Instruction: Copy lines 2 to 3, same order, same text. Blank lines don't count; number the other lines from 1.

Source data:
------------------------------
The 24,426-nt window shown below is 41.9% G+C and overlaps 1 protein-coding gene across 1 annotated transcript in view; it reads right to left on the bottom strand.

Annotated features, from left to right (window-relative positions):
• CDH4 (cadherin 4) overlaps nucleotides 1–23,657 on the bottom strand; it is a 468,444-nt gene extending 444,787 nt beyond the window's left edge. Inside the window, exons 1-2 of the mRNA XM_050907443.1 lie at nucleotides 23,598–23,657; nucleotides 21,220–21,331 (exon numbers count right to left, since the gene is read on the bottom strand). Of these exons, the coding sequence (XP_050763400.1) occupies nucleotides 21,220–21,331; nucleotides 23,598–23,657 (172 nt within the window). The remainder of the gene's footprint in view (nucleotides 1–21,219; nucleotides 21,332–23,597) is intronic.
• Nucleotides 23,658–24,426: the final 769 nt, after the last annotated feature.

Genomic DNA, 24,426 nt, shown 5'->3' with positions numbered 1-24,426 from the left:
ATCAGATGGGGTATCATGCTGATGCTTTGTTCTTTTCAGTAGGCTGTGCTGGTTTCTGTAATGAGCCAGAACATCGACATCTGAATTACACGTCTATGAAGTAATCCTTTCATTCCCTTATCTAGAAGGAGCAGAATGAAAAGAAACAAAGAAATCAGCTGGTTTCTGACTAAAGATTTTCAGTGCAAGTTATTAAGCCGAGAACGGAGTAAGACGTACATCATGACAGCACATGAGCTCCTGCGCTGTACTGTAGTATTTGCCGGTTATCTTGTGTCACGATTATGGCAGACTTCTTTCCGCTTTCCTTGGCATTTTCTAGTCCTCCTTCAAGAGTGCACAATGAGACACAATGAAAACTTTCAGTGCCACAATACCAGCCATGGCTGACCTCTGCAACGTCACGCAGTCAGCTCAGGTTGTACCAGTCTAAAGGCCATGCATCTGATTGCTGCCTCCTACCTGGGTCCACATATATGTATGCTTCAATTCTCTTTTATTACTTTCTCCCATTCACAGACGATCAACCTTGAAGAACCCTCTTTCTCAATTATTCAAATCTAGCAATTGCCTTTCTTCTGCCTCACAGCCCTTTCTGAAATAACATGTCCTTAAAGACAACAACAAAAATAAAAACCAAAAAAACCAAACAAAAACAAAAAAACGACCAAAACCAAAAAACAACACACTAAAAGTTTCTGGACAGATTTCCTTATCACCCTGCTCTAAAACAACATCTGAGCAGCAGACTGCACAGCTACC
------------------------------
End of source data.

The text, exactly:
Annotated features, from left to right (window-relative positions):
• CDH4 (cadherin 4) overlaps nucleotides 1–23,657 on the bottom strand; it is a 468,444-nt gene extending 444,787 nt beyond the window's left edge. Inside the window, exons 1-2 of the mRNA XM_050907443.1 lie at nucleotides 23,598–23,657; nucleotides 21,220–21,331 (exon numbers count right to left, since the gene is read on the bottom strand). Of these exons, the coding sequence (XP_050763400.1) occupies nucleotides 21,220–21,331; nucleotides 23,598–23,657 (172 nt within the window). The remainder of the gene's footprint in view (nucleotides 1–21,219; nucleotides 21,332–23,597) is intronic.